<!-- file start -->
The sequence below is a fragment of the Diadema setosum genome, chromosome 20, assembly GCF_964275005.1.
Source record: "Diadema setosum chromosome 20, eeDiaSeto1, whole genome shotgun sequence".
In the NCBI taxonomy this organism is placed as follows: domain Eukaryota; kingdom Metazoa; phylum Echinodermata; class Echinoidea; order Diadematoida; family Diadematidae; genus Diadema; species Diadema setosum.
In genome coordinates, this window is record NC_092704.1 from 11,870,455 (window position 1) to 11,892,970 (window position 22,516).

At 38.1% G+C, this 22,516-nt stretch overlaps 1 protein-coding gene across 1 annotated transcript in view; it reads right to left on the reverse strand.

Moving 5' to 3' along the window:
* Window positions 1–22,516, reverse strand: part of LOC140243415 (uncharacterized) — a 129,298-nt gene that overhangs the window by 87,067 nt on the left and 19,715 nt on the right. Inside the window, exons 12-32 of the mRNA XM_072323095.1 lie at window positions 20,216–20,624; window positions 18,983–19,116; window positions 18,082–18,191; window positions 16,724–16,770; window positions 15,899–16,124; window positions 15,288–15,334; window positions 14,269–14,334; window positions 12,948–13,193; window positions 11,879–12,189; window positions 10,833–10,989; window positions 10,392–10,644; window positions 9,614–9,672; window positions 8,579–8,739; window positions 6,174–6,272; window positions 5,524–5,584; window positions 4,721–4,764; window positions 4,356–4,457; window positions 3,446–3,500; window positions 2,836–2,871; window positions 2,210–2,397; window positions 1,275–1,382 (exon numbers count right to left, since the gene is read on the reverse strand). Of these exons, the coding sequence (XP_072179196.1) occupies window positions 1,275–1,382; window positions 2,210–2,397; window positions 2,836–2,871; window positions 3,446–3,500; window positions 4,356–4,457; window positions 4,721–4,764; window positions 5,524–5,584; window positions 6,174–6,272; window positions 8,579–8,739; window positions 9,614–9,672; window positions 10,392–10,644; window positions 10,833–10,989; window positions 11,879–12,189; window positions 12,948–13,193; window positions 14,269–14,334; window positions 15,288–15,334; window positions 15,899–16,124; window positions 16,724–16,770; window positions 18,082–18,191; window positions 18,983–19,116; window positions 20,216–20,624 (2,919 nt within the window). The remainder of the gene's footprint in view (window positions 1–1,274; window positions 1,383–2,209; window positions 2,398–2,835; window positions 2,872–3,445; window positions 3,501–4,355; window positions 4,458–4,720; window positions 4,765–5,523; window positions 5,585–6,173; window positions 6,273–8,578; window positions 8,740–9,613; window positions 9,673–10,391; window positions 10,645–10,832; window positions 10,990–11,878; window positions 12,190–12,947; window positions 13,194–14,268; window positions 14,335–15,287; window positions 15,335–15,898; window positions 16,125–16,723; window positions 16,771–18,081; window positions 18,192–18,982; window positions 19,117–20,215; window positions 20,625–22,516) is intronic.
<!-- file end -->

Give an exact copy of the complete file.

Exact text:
The sequence below is a fragment of the Diadema setosum genome, chromosome 20, assembly GCF_964275005.1.
Source record: "Diadema setosum chromosome 20, eeDiaSeto1, whole genome shotgun sequence".
In the NCBI taxonomy this organism is placed as follows: domain Eukaryota; kingdom Metazoa; phylum Echinodermata; class Echinoidea; order Diadematoida; family Diadematidae; genus Diadema; species Diadema setosum.
In genome coordinates, this window is record NC_092704.1 from 11,870,455 (window position 1) to 11,892,970 (window position 22,516).

At 38.1% G+C, this 22,516-nt stretch overlaps 1 protein-coding gene across 1 annotated transcript in view; it reads right to left on the reverse strand.

Moving 5' to 3' along the window:
* Window positions 1–22,516, reverse strand: part of LOC140243415 (uncharacterized) — a 129,298-nt gene that overhangs the window by 87,067 nt on the left and 19,715 nt on the right. Inside the window, exons 12-32 of the mRNA XM_072323095.1 lie at window positions 20,216–20,624; window positions 18,983–19,116; window positions 18,082–18,191; window positions 16,724–16,770; window positions 15,899–16,124; window positions 15,288–15,334; window positions 14,269–14,334; window positions 12,948–13,193; window positions 11,879–12,189; window positions 10,833–10,989; window positions 10,392–10,644; window positions 9,614–9,672; window positions 8,579–8,739; window positions 6,174–6,272; window positions 5,524–5,584; window positions 4,721–4,764; window positions 4,356–4,457; window positions 3,446–3,500; window positions 2,836–2,871; window positions 2,210–2,397; window positions 1,275–1,382 (exon numbers count right to left, since the gene is read on the reverse strand). Of these exons, the coding sequence (XP_072179196.1) occupies window positions 1,275–1,382; window positions 2,210–2,397; window positions 2,836–2,871; window positions 3,446–3,500; window positions 4,356–4,457; window positions 4,721–4,764; window positions 5,524–5,584; window positions 6,174–6,272; window positions 8,579–8,739; window positions 9,614–9,672; window positions 10,392–10,644; window positions 10,833–10,989; window positions 11,879–12,189; window positions 12,948–13,193; window positions 14,269–14,334; window positions 15,288–15,334; window positions 15,899–16,124; window positions 16,724–16,770; window positions 18,082–18,191; window positions 18,983–19,116; window positions 20,216–20,624 (2,919 nt within the window). The remainder of the gene's footprint in view (window positions 1–1,274; window positions 1,383–2,209; window positions 2,398–2,835; window positions 2,872–3,445; window positions 3,501–4,355; window positions 4,458–4,720; window positions 4,765–5,523; window positions 5,585–6,173; window positions 6,273–8,578; window positions 8,740–9,613; window positions 9,673–10,391; window positions 10,645–10,832; window positions 10,990–11,878; window positions 12,190–12,947; window positions 13,194–14,268; window positions 14,335–15,287; window positions 15,335–15,898; window positions 16,125–16,723; window positions 16,771–18,081; window positions 18,192–18,982; window positions 19,117–20,215; window positions 20,625–22,516) is intronic.